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Article
June 16, 1989

No Evidence for a Role of Alcohol or Other Psychoactive Drugs in Accelerating Immunodeficiency in HIV-1—Positive IndividualsA Report From the Multicenter AIDS Cohort Study

Author Affiliations

From the National Institute of Allergy and Infectious Diseases, National Institutes of Health. Bethesda, Md (Drs Kaslow and Blackwelder and Ms Yerg); Howard Brown Memorial Clinic and Northwestern University, Chicago, III (Dr Ostrow); The Johns Hopkins University School of Hygiene and Public Health, Baltimore, Md (Mr Palenicek); the University of California Schools of Public Health and Medicine, Los Angeles (Ms Coulson); and the University of Pittsburgh (Pa) Graduate School of Public Health (Dr Valdiserri). Dr Ostrow is currently with the Department of Psychiatry and Institute for Social Research, University of Michigan, Ann Arbor.

From the National Institute of Allergy and Infectious Diseases, National Institutes of Health. Bethesda, Md (Drs Kaslow and Blackwelder and Ms Yerg); Howard Brown Memorial Clinic and Northwestern University, Chicago, III (Dr Ostrow); The Johns Hopkins University School of Hygiene and Public Health, Baltimore, Md (Mr Palenicek); the University of California Schools of Public Health and Medicine, Los Angeles (Ms Coulson); and the University of Pittsburgh (Pa) Graduate School of Public Health (Dr Valdiserri). Dr Ostrow is currently with the Department of Psychiatry and Institute for Social Research, University of Michigan, Ann Arbor.

JAMA. 1989;261(23):3424-3429. doi:10.1001/jama.1989.03420230078030
Abstract

In a multicenter cohort study of homosexual men, the proportion of seropositives at enrollment who developed the acquired immunodeficiency syndrome (AIDS) during the following 18 months ranged from 5.5% to 8.2% in 1597 alcohol drinkers vs 9.2% in 109 nondrinkers with no clear trend according to use, and from 6.3% to 9.6% for 1662 users vs 7.2% for 83 nonusers of psychoactive drugs prior to enrollment. Among seropositive men with low initial T helper lymphocyte counts, those who continued to use drugs showed no significantly higher 18-month risk of AIDS than nonusers (13% vs 10%); the corresponding risks were 13% and 15%, respectively, for continued heavier vs continued lighter consumption of alcohol. No other manifestations of immunodeficiency were positively associated with substance use prior to enrollment. Prior use was not associated with low mean T helper cell counts at enrollment, and continued drug or alcohol use after enrollment was not associated with greater subsequent decline in counts. As used in a large cohort of homosexual men, psychoactive substances did not enhance the progression of human immunodeficiency virus infection.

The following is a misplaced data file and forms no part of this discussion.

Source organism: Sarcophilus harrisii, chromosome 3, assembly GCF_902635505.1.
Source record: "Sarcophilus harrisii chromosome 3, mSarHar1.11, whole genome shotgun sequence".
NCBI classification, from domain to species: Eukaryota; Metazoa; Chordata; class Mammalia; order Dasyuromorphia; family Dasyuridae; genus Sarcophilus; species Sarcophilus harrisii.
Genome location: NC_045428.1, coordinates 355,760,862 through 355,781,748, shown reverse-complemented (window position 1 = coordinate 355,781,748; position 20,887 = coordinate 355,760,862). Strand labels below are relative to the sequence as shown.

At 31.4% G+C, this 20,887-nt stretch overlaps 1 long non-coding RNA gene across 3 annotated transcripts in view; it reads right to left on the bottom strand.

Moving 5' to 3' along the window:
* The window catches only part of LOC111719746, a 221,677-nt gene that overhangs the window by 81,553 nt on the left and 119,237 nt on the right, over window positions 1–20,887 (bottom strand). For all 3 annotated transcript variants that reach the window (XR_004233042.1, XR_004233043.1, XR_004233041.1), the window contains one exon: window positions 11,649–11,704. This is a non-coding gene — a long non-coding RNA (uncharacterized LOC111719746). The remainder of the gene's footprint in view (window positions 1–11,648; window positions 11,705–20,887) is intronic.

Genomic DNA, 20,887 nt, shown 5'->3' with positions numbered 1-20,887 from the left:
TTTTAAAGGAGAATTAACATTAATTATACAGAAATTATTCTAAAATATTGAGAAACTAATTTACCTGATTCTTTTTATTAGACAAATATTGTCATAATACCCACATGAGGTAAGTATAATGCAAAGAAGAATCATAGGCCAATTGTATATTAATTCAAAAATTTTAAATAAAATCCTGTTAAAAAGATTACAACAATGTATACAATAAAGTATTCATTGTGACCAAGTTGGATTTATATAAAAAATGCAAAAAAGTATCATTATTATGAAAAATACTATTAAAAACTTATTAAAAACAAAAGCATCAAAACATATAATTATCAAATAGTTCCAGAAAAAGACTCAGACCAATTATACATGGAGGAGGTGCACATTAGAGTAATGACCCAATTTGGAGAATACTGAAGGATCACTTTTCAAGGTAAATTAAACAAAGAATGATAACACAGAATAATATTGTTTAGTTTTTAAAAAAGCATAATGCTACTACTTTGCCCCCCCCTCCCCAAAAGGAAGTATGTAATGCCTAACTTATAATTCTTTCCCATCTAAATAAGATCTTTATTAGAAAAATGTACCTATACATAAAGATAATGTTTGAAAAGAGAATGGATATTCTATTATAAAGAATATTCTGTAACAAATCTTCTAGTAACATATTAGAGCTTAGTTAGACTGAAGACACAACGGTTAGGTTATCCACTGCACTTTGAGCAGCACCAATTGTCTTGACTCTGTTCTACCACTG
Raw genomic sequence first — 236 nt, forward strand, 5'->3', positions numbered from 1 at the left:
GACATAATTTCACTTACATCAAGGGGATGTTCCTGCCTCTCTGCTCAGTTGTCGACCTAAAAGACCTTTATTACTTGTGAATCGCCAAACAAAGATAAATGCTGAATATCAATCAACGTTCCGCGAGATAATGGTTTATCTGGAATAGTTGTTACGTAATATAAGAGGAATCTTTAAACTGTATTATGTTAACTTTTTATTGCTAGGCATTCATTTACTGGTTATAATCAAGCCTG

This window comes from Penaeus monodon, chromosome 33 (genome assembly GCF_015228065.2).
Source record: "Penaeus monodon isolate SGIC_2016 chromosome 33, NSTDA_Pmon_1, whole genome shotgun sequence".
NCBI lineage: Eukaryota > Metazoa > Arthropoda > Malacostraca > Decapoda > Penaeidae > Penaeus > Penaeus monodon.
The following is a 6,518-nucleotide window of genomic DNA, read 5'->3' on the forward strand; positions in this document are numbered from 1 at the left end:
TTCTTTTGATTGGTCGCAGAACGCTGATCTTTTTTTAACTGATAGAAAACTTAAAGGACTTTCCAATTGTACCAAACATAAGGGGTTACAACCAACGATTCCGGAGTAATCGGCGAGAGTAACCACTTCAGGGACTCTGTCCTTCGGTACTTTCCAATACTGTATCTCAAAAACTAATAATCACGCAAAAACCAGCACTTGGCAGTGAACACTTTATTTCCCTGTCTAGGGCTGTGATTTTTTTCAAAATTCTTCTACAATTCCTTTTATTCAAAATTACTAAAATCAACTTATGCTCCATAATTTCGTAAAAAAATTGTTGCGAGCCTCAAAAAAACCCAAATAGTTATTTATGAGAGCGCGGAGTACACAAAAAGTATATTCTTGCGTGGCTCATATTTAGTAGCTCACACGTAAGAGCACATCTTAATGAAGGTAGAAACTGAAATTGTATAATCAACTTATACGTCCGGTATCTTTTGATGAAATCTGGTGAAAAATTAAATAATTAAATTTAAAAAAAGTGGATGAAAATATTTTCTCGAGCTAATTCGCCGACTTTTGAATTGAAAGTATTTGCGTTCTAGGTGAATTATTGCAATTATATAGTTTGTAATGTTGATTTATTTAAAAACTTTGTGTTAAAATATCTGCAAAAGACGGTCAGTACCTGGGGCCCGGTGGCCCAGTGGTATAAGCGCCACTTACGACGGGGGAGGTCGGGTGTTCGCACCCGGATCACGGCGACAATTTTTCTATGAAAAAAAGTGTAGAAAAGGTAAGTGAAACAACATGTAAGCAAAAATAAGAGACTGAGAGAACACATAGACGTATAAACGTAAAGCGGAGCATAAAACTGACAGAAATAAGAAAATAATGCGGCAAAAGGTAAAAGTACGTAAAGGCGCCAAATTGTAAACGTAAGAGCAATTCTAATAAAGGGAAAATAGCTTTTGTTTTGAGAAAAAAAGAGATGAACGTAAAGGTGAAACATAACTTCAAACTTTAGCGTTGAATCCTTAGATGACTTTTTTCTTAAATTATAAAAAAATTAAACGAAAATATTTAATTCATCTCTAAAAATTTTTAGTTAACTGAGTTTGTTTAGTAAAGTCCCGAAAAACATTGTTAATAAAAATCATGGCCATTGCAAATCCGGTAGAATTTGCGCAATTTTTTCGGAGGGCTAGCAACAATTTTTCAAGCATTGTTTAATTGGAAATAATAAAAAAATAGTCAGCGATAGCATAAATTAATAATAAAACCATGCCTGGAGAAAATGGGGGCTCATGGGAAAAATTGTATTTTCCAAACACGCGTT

(JAMA. 1989;261:3424-3429)

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